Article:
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FHA reverse mortgages (Home Equity Conversion Mortgages) with case numbers assigned between October 1, 2018 and September 20, 2019 will require a second appraisal in cases where the FHA determines there has been an inflated property valuation.

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News and Updates for Homeowners

FHA Changes Reverse Mortgage Appraisal Rules Through September 2019

FHA Changes Reverse Mortgage Appraisal Rules Through September 2019
October 30, 2018 - The Department of Housing and Urban Development (HUD) has issued a press release announcing changes to the FHA home loan appraisal policy for reverse mortgages.

Home Equity Conversion Mortgages, also known as FHA HECM loans or FHA reverse mortgages, now have an FHA-required mandate for a second appraisal when circumstances warrant.

FHA reverse mortgages with case numbers assigned between October 1, 2018 and September 20, 2019 will require a second appraisal in cases where the FHA determines there has been an inflated property valuation.

According to the press release on the HUD official site, “FHA will perform a risk assessment of appraisals submitted for use in new HECM originations. 

Based on the outcome of that assessment, FHA may require a second appraisal be obtained prior to approving the reverse mortgage for an insurance endorsement.”

The new policy requires participating FHA lenders to refrain from approving or closing an FHA HECM loan without a “collateral risk assessment” and a second appraisal, where considered necessary by the FHA. In cases where the second appraisal is required, FHA rules dictate that the lender use the lower value of the two.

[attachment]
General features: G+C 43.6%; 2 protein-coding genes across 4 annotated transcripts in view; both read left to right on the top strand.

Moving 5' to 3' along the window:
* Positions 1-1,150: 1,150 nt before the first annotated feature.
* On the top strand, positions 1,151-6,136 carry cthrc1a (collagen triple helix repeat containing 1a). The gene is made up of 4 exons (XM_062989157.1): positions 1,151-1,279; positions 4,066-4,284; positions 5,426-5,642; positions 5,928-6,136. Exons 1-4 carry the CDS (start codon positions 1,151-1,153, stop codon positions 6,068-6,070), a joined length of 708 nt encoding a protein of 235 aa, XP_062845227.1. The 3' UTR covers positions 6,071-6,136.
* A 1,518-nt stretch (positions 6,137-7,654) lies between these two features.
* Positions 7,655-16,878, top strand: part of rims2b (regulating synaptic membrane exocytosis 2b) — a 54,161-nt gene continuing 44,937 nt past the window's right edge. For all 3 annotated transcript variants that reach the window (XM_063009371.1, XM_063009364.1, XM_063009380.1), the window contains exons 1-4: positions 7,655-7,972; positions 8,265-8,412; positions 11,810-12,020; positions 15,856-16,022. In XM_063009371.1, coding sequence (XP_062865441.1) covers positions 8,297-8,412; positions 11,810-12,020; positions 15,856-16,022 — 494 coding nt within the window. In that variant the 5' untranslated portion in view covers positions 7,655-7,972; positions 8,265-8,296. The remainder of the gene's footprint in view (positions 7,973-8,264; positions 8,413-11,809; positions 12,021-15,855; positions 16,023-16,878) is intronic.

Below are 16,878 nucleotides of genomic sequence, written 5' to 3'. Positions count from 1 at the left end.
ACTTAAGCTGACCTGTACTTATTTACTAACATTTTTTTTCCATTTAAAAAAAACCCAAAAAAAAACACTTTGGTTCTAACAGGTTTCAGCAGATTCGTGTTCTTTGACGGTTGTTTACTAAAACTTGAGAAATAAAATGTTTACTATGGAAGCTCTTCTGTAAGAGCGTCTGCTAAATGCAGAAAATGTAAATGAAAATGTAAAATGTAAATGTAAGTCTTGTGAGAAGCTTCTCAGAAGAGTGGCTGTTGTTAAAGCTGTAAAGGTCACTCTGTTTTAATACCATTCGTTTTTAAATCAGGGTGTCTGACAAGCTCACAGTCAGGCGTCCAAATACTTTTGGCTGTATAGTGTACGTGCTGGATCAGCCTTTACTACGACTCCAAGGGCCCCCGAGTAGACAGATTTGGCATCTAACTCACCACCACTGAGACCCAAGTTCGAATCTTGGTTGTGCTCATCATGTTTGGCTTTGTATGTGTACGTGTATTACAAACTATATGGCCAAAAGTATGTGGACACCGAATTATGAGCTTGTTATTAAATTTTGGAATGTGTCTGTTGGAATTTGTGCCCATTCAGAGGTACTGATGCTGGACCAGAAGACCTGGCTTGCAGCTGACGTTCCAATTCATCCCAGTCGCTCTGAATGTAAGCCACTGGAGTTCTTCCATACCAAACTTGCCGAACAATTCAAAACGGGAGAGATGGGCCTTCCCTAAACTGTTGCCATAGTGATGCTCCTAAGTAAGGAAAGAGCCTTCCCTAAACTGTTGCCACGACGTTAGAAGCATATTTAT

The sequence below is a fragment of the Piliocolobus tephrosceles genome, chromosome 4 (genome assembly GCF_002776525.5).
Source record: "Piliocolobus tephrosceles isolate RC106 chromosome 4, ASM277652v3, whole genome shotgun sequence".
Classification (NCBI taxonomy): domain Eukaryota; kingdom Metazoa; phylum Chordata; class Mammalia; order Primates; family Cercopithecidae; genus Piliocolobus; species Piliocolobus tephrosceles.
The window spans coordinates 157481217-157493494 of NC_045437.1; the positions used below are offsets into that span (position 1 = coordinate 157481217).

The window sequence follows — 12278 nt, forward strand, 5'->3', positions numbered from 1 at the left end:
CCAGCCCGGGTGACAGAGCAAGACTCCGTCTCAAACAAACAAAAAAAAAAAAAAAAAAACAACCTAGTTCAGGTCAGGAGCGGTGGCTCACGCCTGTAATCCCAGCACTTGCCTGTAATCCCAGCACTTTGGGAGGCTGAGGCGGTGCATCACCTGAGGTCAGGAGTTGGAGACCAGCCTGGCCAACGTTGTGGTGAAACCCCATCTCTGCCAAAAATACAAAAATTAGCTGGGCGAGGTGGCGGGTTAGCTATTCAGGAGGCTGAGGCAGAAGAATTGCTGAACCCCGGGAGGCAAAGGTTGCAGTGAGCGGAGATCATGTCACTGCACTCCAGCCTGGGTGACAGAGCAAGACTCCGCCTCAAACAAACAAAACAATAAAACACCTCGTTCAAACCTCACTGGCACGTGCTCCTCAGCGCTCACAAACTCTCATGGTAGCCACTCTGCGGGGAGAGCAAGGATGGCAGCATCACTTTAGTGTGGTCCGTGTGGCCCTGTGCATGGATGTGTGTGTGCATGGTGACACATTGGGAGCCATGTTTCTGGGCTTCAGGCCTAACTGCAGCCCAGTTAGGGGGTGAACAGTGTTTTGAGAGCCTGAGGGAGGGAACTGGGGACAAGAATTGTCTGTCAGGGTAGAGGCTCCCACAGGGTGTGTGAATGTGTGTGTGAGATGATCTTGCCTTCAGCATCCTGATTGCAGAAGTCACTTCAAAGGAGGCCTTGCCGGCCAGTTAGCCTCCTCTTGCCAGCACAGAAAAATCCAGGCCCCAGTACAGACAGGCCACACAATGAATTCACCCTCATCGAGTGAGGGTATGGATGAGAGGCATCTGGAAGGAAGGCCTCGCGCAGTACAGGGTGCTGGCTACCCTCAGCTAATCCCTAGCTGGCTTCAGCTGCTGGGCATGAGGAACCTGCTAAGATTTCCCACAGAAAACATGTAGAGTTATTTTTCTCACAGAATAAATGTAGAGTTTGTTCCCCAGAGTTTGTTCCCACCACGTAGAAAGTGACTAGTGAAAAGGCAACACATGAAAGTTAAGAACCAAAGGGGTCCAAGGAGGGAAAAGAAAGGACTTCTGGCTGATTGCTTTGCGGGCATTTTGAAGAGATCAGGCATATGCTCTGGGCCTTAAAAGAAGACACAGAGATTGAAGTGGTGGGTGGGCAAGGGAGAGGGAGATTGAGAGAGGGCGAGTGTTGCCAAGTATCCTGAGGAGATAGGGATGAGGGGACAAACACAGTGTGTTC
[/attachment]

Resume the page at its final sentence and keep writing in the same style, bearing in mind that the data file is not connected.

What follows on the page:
One motivation for this policy change is mentioned in the HUD press release; in 2017 there were higher-than-anticipated losses for the FHA HECM program. These losses are blamed in part on “optimistic estimates of collateral value driven by exaggerated property appraisals when the loan was originated” according to HUD.

While the current policy revisions mentioned above have a specific start and stop date, the FHA and HUD reserve the right to extend the policy and have announced that the policy will be reviewed for continued implementation based on the success or lack of success with the new second appraisal approach.

Borrowers should know that the new policy does require the FHA loan applicant to pay for the second appraisal, but the cost of this may be financed into the HECM loan.

This appraisal requirement will not necessarily apply to all FHA reverse mortgages; in cases where the FHA determines that the original appraisal is not inflated or that over-valuation of the property has not occurred, the second appraisal may not be required.

The FHA will have the final say as to which FHA reverse mortgages will require the second appraisal and which do not.

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